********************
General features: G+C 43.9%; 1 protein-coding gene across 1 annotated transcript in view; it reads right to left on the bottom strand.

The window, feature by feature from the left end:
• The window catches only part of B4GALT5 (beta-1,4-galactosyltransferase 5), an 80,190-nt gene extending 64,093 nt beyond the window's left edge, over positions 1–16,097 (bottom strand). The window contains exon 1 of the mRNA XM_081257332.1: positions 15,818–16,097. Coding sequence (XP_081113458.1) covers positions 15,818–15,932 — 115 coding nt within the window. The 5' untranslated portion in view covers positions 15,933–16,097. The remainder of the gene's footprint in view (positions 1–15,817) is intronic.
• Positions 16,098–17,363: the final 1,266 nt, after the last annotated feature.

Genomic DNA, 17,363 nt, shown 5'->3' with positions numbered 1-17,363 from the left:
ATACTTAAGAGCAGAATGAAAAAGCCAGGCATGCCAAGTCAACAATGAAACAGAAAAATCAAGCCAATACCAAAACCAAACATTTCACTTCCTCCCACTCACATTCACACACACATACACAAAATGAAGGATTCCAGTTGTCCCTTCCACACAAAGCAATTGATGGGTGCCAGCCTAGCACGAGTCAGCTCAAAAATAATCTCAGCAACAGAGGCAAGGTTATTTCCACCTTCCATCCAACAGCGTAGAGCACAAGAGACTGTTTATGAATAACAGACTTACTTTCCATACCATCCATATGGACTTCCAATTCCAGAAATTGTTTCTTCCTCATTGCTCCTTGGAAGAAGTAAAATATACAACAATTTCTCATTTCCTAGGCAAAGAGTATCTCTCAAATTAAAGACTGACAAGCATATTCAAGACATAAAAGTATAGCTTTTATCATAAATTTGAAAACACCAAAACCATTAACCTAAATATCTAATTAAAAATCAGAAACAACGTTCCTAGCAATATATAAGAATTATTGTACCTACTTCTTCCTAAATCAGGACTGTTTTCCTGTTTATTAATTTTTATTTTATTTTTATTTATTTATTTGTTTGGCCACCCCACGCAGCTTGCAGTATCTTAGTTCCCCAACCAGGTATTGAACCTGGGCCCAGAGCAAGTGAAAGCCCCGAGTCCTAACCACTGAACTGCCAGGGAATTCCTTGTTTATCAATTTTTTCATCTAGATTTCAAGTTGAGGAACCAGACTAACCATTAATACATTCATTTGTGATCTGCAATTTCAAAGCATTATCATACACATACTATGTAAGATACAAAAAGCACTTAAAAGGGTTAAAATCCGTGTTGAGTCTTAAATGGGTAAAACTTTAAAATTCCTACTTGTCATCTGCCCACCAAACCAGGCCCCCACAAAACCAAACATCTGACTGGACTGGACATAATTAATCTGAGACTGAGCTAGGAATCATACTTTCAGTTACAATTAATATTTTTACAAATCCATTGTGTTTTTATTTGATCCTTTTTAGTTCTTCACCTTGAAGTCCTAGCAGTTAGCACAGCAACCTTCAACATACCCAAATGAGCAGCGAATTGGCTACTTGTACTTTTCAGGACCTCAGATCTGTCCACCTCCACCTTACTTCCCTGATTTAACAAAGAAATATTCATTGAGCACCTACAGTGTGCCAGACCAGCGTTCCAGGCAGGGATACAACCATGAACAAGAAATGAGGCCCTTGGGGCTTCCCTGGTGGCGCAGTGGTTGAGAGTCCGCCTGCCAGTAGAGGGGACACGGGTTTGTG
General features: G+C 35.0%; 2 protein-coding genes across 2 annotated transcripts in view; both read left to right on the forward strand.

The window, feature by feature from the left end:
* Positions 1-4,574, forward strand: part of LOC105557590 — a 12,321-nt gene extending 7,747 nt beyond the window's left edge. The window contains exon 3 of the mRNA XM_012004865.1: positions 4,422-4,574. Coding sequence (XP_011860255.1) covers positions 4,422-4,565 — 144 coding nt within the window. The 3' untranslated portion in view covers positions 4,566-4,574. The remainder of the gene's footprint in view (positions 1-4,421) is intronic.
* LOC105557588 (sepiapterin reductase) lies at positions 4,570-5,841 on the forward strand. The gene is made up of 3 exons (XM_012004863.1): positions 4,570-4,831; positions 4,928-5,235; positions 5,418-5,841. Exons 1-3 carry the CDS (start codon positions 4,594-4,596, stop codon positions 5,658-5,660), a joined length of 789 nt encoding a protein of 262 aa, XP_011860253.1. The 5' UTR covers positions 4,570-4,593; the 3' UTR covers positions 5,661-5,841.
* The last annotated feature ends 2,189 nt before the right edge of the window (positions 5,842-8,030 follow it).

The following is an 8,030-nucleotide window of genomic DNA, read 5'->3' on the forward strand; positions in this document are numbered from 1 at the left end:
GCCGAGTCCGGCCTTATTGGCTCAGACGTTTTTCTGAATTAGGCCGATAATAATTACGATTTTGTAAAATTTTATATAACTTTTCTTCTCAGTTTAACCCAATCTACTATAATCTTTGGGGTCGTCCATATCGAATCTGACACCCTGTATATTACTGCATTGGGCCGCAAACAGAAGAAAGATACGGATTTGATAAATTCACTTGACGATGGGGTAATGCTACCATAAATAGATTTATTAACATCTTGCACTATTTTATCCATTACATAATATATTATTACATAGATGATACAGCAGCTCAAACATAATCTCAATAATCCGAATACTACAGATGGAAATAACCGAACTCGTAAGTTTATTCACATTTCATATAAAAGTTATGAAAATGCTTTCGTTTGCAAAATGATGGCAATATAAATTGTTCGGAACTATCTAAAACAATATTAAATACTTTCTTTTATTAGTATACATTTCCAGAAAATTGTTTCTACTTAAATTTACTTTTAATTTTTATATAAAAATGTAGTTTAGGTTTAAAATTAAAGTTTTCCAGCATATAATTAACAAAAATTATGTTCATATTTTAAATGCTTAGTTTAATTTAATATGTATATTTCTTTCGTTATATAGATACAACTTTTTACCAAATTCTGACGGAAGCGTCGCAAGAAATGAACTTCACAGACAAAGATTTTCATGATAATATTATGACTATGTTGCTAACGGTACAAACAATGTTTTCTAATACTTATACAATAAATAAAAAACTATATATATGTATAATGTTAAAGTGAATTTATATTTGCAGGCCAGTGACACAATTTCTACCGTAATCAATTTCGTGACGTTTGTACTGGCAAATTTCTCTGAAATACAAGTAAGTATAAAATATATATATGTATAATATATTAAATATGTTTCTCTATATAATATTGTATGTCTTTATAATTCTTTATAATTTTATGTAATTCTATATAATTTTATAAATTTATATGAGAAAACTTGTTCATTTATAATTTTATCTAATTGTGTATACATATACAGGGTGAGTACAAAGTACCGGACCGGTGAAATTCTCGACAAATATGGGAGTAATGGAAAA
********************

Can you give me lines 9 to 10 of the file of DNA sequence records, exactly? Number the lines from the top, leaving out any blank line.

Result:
* Positions 1-4,574, forward strand: part of LOC105557590 — a 12,321-nt gene extending 7,747 nt beyond the window's left edge. The window contains exon 3 of the mRNA XM_012004865.1: positions 4,422-4,574. Coding sequence (XP_011860255.1) covers positions 4,422-4,565 — 144 coding nt within the window. The 3' untranslated portion in view covers positions 4,566-4,574. The remainder of the gene's footprint in view (positions 1-4,421) is intronic.
* LOC105557588 (sepiapterin reductase) lies at positions 4,570-5,841 on the forward strand. The gene is made up of 3 exons (XM_012004863.1): positions 4,570-4,831; positions 4,928-5,235; positions 5,418-5,841. Exons 1-3 carry the CDS (start codon positions 4,594-4,596, stop codon positions 5,658-5,660), a joined length of 789 nt encoding a protein of 262 aa, XP_011860253.1. The 5' UTR covers positions 4,570-4,593; the 3' UTR covers positions 5,661-5,841.